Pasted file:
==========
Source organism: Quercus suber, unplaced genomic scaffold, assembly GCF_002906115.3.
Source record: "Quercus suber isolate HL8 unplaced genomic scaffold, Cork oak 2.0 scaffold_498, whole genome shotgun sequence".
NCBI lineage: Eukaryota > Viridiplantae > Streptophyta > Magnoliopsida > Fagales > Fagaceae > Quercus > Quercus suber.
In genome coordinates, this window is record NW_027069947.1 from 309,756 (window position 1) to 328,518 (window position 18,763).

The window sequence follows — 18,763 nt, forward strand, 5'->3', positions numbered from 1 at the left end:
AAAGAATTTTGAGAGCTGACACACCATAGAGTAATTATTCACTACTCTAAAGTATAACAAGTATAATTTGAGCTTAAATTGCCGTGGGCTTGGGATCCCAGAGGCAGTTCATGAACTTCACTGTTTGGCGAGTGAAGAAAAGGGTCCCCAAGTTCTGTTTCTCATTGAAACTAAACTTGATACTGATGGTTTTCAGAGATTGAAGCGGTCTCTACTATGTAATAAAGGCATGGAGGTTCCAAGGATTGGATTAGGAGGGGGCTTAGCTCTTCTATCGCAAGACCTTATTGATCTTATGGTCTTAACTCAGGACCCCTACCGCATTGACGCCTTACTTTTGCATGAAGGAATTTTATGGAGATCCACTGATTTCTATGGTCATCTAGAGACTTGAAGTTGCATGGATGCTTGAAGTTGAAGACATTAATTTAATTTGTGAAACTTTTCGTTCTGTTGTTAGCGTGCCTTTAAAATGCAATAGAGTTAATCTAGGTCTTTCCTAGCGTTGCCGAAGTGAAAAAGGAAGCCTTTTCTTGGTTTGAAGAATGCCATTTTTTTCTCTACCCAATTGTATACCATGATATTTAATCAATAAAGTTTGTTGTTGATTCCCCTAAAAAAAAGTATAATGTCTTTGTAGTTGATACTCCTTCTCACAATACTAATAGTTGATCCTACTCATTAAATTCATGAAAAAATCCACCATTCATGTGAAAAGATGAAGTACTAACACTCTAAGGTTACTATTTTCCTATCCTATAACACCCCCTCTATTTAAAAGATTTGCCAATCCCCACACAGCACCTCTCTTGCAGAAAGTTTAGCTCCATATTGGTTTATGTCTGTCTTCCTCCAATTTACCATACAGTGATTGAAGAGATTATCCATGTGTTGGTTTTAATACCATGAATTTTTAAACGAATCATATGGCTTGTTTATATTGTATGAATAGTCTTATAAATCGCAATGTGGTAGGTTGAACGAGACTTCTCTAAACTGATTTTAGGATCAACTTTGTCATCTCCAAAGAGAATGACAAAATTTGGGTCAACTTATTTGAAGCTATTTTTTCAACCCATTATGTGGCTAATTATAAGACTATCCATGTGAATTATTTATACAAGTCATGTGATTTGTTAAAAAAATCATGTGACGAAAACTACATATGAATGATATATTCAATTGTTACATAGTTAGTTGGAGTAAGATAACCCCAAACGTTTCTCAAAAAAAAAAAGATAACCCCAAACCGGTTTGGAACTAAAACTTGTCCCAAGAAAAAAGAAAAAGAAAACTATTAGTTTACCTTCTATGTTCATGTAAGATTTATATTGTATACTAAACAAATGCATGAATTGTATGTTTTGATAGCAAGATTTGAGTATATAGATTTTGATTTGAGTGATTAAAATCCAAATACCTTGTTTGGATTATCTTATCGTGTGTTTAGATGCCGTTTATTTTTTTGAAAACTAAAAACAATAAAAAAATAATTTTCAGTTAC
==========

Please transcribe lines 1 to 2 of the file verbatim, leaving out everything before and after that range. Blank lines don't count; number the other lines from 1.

Source organism: Quercus suber, unplaced genomic scaffold, assembly GCF_002906115.3.
Source record: "Quercus suber isolate HL8 unplaced genomic scaffold, Cork oak 2.0 scaffold_498, whole genome shotgun sequence".